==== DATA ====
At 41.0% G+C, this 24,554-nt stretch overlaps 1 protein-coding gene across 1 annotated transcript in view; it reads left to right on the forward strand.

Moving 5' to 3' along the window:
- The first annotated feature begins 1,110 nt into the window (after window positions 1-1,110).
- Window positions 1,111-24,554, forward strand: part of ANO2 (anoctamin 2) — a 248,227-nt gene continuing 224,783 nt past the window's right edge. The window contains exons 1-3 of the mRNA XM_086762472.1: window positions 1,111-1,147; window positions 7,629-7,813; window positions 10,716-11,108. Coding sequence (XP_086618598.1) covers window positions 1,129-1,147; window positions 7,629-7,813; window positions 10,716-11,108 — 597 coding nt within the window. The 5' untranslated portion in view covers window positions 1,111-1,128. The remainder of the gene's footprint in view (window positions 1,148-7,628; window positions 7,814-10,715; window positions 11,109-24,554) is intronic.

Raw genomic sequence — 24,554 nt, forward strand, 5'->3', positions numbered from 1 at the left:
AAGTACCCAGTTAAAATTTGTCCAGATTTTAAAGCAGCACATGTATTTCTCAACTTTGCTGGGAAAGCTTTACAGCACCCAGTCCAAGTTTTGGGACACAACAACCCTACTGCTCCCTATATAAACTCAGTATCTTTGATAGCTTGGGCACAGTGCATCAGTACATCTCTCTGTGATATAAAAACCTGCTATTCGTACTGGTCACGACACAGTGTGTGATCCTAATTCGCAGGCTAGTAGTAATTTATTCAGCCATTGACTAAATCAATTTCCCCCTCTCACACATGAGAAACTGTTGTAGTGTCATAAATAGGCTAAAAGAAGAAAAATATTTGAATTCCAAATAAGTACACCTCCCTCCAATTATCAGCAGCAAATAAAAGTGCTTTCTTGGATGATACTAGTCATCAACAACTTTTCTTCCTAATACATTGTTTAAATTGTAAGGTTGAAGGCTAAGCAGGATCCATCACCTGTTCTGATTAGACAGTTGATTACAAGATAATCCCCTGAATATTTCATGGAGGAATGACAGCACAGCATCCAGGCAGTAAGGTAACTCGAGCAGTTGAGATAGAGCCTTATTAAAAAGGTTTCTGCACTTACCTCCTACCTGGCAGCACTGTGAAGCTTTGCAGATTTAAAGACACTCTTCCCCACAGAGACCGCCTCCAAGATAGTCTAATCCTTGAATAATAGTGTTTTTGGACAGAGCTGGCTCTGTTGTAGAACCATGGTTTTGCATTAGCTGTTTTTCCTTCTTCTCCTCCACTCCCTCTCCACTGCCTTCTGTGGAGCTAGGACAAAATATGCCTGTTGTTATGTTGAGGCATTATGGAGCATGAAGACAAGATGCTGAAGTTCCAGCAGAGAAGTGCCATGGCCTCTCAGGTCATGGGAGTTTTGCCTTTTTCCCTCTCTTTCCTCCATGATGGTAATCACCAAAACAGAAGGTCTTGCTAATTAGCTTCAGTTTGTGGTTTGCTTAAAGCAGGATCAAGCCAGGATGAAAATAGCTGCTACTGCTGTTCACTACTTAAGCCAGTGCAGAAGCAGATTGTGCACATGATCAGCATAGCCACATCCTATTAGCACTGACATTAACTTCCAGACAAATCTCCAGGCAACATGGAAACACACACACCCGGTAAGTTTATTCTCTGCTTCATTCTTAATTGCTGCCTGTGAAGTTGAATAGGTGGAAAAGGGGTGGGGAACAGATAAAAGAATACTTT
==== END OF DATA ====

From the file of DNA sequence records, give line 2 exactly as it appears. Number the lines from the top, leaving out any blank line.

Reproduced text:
Moving 5' to 3' along the window: